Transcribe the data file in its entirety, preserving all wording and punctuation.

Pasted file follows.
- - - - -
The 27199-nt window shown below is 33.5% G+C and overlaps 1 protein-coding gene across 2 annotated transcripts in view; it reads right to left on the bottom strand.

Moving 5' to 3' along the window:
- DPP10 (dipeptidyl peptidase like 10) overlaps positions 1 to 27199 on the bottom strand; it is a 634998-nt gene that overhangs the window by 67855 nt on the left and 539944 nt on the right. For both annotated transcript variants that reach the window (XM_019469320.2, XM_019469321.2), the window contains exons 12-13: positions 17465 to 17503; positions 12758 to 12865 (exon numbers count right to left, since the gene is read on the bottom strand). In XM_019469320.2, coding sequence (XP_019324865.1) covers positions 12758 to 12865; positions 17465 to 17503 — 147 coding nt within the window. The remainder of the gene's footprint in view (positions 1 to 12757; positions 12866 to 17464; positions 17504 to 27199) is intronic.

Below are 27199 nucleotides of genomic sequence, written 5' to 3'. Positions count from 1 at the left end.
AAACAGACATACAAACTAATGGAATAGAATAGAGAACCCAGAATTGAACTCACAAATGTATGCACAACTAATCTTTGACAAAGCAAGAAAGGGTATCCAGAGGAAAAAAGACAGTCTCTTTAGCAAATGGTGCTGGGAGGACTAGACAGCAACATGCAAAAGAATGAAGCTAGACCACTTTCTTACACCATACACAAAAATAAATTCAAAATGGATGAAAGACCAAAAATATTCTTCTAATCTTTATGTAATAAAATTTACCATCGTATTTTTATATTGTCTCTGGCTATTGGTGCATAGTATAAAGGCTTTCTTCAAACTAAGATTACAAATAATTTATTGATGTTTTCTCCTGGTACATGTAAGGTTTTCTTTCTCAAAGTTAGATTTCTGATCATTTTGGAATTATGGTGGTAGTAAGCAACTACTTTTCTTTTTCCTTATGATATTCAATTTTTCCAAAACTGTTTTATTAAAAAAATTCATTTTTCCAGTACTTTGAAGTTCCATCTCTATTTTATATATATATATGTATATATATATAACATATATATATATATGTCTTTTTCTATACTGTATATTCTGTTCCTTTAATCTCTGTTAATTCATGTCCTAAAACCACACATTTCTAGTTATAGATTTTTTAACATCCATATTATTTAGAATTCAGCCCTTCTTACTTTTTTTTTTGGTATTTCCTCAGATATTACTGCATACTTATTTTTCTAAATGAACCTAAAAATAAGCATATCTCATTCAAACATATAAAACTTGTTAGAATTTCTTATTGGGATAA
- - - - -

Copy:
The 27199-nt window shown below is 33.5% G+C and overlaps 1 protein-coding gene across 2 annotated transcripts in view; it reads right to left on the bottom strand.

Moving 5' to 3' along the window:
- DPP10 (dipeptidyl peptidase like 10) overlaps positions 1 to 27199 on the bottom strand; it is a 634998-nt gene that overhangs the window by 67855 nt on the left and 539944 nt on the right. For both annotated transcript variants that reach the window (XM_019469320.2, XM_019469321.2), the window contains exons 12-13: positions 17465 to 17503; positions 12758 to 12865 (exon numbers count right to left, since the gene is read on the bottom strand). In XM_019469320.2, coding sequence (XP_019324865.1) covers positions 12758 to 12865; positions 17465 to 17503 — 147 coding nt within the window. The remainder of the gene's footprint in view (positions 1 to 12757; positions 12866 to 17464; positions 17504 to 27199) is intronic.

Below are 27199 nucleotides of genomic sequence, written 5' to 3'. Positions count from 1 at the left end.
AAACAGACATACAAACTAATGGAATAGAATAGAGAACCCAGAATTGAACTCACAAATGTATGCACAACTAATCTTTGACAAAGCAAGAAAGGGTATCCAGAGGAAAAAAGACAGTCTCTTTAGCAAATGGTGCTGGGAGGACTAGACAGCAACATGCAAAAGAATGAAGCTAGACCACTTTCTTACACCATACACAAAAATAAATTCAAAATGGATGAAAGACCAAAAATATTCTTCTAATCTTTATGTAATAAAATTTACCATCGTATTTTTATATTGTCTCTGGCTATTGGTGCATAGTATAAAGGCTTTCTTCAAACTAAGATTACAAATAATTTATTGATGTTTTCTCCTGGTACATGTAAGGTTTTCTTTCTCAAAGTTAGATTTCTGATCATTTTGGAATTATGGTGGTAGTAAGCAACTACTTTTCTTTTTCCTTATGATATTCAATTTTTCCAAAACTGTTTTATTAAAAAAATTCATTTTTCCAGTACTTTGAAGTTCCATCTCTATTTTATATATATATATGTATATATATATAACATATATATATATATGTCTTTTTCTATACTGTATATTCTGTTCCTTTAATCTCTGTTAATTCATGTCCTAAAACCACACATTTCTAGTTATAGATTTTTTAACATCCATATTATTTAGAATTCAGCCCTTCTTACTTTTTTTTTTGGTATTTCCTCAGATATTACTGCATACTTATTTTTCTAAATGAACCTAAAAATAAGCATATCTCATTCAAACATATAAAACTTGTTAGAATTTCTTATTGGGATAA